Magna Graecia

Magna Graecia (Greek: Megalh Ellada) is a historical-geographical term, referring to the Greek colonies in the south of Italy and Sicily of the archaic and classical period. The first Great Greek colonies were founded around 750 BC in Calabria, Sicily and Apulia. They were constituted on the typical Greek form of the city-state, the so-called “poli” or in the plural form “poleis” (Greek: poli, poleis), having a close relationship to their hometowns and Greece, as they had also the right to participate in the Pan-Hellenic games. Doric towns were Τάρας (Taranto), Καλλίπολη (Gallipoli), Λόκροι (Locri), Συρακούσες (Siracusa) and Γέλα (Gela). Of Ionic origins were Ρήγιον (Reggio), Νάξος (Naxos), Ελέα and Κύμη (Cumae), as Μεταπόντιο (Metaponto), Σύβαρις (Sibari), Κρότων (Crotone) and Ποσειδωνία (Paestum) were of Acaic origin.
Peace and freedom was not frequent among them, like the destruction of Sybaris through the Krotonians under Pythagoras shows, or the several wars among Taras and the Messapians.

Neighbours and contemporaries of the Greeks were the several different Oscan-Italic people who lived in the rural and hilly part of the Apennine like the Bruttians from Calabria, the Lucanians, the Apulians and the Samnitians from the Lucanic-Campanic Apennine and the Campanians, people descending from the Samnitians and populating the Campanian plain. In middle and south Apulia lived the Peucetians, the Japypigians and the Messapians, who were not Italics but Illyrics, coming from the other side of the Adriatic Sea. The cultural contribution of Great Greece was of great importance, as was the Latin script adopted from the Romans, going back to the West-Greek of Cumae. The end of the Greek period did not occur because of the frequent wars between the Greeks, the Italics and the Messapians, but because of the expansionistic policy of Rome. In 272 BC, Taras and the majority of its inhabitants were destroyed because they had dared to rebel and to support Pyrrhos in the fight against Rome. Great Greece survived as an idealistic-cultural subject, remaining as a part of the culture, habits and language among the people of southern Italy until today.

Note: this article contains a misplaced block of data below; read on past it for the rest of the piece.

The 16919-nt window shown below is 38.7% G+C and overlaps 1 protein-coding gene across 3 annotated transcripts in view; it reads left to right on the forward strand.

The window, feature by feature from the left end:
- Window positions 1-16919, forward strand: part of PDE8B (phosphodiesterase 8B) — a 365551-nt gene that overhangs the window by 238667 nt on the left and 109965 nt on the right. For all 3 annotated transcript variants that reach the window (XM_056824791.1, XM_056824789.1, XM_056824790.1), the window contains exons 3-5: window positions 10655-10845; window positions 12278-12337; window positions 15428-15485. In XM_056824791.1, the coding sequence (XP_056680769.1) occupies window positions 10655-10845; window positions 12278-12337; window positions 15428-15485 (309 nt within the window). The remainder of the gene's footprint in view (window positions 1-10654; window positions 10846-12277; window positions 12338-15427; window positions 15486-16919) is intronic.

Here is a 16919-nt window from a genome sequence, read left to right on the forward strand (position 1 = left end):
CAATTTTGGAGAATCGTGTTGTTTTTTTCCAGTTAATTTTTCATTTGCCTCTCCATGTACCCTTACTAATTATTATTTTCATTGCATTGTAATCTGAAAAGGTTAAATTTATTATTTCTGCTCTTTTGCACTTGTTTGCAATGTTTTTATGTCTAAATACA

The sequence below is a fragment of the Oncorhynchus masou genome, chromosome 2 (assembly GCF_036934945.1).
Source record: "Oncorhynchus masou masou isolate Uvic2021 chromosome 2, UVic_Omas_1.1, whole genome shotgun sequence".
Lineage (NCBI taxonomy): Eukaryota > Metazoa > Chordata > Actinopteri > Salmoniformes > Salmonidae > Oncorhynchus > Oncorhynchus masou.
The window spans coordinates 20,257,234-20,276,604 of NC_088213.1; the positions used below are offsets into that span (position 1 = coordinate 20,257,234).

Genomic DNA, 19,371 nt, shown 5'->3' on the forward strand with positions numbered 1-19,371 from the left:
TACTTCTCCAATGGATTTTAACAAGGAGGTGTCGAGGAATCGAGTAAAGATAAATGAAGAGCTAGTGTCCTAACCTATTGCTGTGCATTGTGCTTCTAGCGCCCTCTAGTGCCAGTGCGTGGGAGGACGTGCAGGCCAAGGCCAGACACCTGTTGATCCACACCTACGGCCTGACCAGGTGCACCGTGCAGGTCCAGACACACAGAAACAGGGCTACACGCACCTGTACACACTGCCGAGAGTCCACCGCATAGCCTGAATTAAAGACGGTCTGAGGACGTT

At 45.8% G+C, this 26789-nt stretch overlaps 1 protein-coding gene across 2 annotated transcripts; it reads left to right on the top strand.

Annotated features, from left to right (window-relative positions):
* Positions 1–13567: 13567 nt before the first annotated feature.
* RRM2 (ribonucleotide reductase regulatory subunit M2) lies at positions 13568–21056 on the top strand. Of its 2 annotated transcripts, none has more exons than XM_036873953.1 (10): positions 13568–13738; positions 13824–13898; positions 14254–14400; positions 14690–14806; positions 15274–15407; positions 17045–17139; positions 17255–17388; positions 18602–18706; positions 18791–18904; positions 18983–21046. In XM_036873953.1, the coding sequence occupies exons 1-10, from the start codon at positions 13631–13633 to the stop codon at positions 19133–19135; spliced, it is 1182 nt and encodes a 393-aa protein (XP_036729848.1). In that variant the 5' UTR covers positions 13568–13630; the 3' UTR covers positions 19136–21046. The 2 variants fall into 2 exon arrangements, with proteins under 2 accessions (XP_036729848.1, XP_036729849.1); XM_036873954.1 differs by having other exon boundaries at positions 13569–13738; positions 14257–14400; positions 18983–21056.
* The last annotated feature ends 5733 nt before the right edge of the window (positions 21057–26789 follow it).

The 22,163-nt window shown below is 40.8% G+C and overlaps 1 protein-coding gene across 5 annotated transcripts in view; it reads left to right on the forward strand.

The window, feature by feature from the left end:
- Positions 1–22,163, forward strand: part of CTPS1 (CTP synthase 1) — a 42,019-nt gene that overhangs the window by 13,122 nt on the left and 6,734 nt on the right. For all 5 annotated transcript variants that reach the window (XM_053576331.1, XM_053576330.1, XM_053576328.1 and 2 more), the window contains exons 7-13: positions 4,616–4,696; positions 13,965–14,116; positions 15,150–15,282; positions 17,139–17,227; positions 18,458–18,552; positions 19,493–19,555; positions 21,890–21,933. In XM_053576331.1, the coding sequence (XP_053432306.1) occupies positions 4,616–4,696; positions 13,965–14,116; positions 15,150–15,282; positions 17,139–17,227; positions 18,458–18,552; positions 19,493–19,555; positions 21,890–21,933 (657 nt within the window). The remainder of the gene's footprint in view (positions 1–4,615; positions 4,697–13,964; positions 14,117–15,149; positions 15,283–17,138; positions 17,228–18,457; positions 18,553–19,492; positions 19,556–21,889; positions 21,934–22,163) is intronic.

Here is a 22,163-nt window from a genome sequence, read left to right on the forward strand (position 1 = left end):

31.03.2005 / Translated from italian by Giorgia Guarini

Paestum, Samnitian Warriors, 4th century BC (Napoli, Museo Archeologico Nazionale)
Temple of Poseidon in Poseidonia (Paestum), 5th century BC